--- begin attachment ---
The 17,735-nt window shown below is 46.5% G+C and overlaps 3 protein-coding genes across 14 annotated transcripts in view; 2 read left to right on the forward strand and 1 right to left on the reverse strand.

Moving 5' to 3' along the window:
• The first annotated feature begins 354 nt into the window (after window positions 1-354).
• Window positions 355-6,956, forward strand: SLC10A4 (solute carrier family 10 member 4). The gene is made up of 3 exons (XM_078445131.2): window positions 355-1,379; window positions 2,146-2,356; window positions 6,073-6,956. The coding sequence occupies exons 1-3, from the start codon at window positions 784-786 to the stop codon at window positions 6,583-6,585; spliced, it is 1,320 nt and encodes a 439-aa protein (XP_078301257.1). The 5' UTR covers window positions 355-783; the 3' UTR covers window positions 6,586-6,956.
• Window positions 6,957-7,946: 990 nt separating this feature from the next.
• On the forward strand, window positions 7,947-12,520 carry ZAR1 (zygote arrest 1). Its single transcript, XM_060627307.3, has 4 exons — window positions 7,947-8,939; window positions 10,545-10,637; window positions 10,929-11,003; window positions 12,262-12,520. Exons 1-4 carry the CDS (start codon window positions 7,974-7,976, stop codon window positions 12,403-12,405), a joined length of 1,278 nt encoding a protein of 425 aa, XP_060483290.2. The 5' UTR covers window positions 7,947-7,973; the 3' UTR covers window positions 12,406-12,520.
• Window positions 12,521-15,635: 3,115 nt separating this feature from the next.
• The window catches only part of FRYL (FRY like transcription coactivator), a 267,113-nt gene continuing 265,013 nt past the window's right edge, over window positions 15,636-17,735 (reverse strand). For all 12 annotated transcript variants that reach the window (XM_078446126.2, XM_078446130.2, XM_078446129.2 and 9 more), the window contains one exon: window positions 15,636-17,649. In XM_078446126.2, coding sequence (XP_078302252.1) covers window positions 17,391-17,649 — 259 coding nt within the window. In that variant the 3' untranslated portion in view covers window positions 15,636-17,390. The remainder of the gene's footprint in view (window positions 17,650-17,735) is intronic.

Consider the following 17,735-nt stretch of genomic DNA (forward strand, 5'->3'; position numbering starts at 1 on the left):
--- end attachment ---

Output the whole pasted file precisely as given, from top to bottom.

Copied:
The 17,735-nt window shown below is 46.5% G+C and overlaps 3 protein-coding genes across 14 annotated transcripts in view; 2 read left to right on the forward strand and 1 right to left on the reverse strand.

Moving 5' to 3' along the window:
• The first annotated feature begins 354 nt into the window (after window positions 1-354).
• Window positions 355-6,956, forward strand: SLC10A4 (solute carrier family 10 member 4). The gene is made up of 3 exons (XM_078445131.2): window positions 355-1,379; window positions 2,146-2,356; window positions 6,073-6,956. The coding sequence occupies exons 1-3, from the start codon at window positions 784-786 to the stop codon at window positions 6,583-6,585; spliced, it is 1,320 nt and encodes a 439-aa protein (XP_078301257.1). The 5' UTR covers window positions 355-783; the 3' UTR covers window positions 6,586-6,956.
• Window positions 6,957-7,946: 990 nt separating this feature from the next.
• On the forward strand, window positions 7,947-12,520 carry ZAR1 (zygote arrest 1). Its single transcript, XM_060627307.3, has 4 exons — window positions 7,947-8,939; window positions 10,545-10,637; window positions 10,929-11,003; window positions 12,262-12,520. Exons 1-4 carry the CDS (start codon window positions 7,974-7,976, stop codon window positions 12,403-12,405), a joined length of 1,278 nt encoding a protein of 425 aa, XP_060483290.2. The 5' UTR covers window positions 7,947-7,973; the 3' UTR covers window positions 12,406-12,520.
• Window positions 12,521-15,635: 3,115 nt separating this feature from the next.
• The window catches only part of FRYL (FRY like transcription coactivator), a 267,113-nt gene continuing 265,013 nt past the window's right edge, over window positions 15,636-17,735 (reverse strand). For all 12 annotated transcript variants that reach the window (XM_078446126.2, XM_078446130.2, XM_078446129.2 and 9 more), the window contains one exon: window positions 15,636-17,649. In XM_078446126.2, coding sequence (XP_078302252.1) covers window positions 17,391-17,649 — 259 coding nt within the window. In that variant the 3' untranslated portion in view covers window positions 15,636-17,390. The remainder of the gene's footprint in view (window positions 17,650-17,735) is intronic.

Consider the following 17,735-nt stretch of genomic DNA (forward strand, 5'->3'; position numbering starts at 1 on the left):